When the Trigg County Recycling Center opened in Cadiz, Ky. (pop. 2,373), in 1993, Howell Hopson and his wife, Geneva Parris, were eager to use the facility. "We had tried to recycle before but the opportunities were limited," Hopson says. "As soon as the facility in Cadiz became available we were happy to use it."
The couple, both 56, used to burn their trash, but now they recycle nearly everything. "It's easy and involves little change to regular habits," Hopson says. Instead of throwing away newspapers, magazines, aluminum cans, glass and plastic, they separate waste into storage buckets. When the buckets are full, Hopson takes them to the recycling center, where, six days a week, county residents drop off everything from used cardboard to old refrigerators.
"Our planet is a beautiful place and it is our home," Hopson explains. "We want to conserve our resources and we want to avoid trashing our home. Recycling meets both goals."
In 2006, Americans recycled 82 million tons, or 32.5 percent, of the trash they generated. Thats up from just 15 million tons in 1980, according to the U.S. Environmental Protection Agency.
While residents of small towns and rural areas typically must transport their recyclable items to drop-off sites, the nation's nearly 9,000 curbside pickup programs make recycling more convenient for some urban dwellers. But regardless of where they live, Americans are, increasingly, recognizing the benefits of recycling.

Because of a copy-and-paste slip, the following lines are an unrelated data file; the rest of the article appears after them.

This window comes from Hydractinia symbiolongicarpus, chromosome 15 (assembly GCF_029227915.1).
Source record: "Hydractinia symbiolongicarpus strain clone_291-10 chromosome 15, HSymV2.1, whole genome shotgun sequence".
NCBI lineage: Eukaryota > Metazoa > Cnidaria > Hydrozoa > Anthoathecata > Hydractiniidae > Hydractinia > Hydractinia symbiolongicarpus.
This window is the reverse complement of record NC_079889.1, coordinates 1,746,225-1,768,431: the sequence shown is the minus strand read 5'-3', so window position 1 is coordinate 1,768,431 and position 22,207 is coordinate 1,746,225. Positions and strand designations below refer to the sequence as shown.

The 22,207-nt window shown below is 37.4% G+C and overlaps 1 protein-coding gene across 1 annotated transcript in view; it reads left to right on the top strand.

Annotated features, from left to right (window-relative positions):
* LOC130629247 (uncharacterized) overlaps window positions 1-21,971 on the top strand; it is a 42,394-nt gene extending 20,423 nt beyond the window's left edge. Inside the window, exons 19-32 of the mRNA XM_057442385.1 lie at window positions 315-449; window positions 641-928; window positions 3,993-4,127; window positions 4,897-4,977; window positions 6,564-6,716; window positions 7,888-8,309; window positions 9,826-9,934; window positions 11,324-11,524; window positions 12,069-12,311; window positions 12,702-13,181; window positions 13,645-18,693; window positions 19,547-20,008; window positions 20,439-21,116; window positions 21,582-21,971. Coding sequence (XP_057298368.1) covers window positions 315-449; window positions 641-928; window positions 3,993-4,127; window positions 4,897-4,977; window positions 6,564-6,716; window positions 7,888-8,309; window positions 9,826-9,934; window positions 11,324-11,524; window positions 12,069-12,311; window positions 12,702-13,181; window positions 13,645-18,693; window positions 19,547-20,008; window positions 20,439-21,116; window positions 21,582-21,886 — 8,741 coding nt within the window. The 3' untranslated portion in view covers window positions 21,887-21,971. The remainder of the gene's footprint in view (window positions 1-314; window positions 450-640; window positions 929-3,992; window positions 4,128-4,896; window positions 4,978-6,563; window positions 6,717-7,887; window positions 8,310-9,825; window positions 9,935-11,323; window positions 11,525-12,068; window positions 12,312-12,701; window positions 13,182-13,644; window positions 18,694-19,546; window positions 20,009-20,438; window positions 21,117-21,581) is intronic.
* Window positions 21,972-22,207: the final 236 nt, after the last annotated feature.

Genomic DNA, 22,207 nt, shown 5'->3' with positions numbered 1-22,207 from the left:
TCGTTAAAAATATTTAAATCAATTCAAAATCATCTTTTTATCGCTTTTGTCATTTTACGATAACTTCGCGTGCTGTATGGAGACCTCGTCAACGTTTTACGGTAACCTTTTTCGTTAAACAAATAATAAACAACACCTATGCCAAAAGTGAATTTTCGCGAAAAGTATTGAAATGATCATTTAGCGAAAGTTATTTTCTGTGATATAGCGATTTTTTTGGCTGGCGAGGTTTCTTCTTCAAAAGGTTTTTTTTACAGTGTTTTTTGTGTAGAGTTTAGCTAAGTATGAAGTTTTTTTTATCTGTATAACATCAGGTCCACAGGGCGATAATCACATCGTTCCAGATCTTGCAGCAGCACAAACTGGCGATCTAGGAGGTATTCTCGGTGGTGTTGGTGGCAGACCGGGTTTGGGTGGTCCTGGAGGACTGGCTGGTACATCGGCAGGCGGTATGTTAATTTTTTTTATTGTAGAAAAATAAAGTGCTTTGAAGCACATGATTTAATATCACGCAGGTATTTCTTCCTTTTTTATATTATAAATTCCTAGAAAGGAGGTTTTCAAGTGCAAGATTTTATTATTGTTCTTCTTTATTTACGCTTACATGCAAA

"Recycling enables us to conserve natural resources," says Ray Empson, president of Keep America Beautiful, a nonprofit community improvement and educational organization based in Stamford, Conn. "It simply means that we have to draw less on resources that in many cases are increasingly scarce and ultimately going to be consumed."
In addition to being an environmentally friendly practice, recycling can be economically beneficial for communities that pay for each load of waste deposited in landfills. Trigg County used to pay $200 to dispose of a load of household appliances. Now, the price of metal has gotten so high that the county can receive up to $1,000 for a load of discarded appliances, says Berlin Moore Jr., 58, who started Cadiz's recycling program 15 years ago.
Empson emphasizes that every household is important to a community's recycling effort. Individual action in recycling is the foundation of everything that is going to be accomplished in recycling, he says. Individuals, collectively, will make the difference.
Tim Lewis, 37, who lives in rural Alto, N.M., is doing his part to make a difference. He's been recycling for nearly 20 years. His grandmother's example inspired him to avoid being wasteful, he says.
She was around during the Depression, and they didn't throw things out. "Everything was saved, reused and fixed up," says Lewis, who once a week drops off his household's recyclables at a bin near his workplace in Ruidoso, N.M. (pop. 7,689).
""I am reducing the trash that comes out of my house by about two-thirds, so its a benefit to me," he adds. Each time somebody else looks and sees that effort, hopefully it means that one more person will be doing it."
To find a recycling center near you, contact your county sanitation or solid waste management office. To start a recycling program in your home or community, visit www.earth911.org for a how-to guide.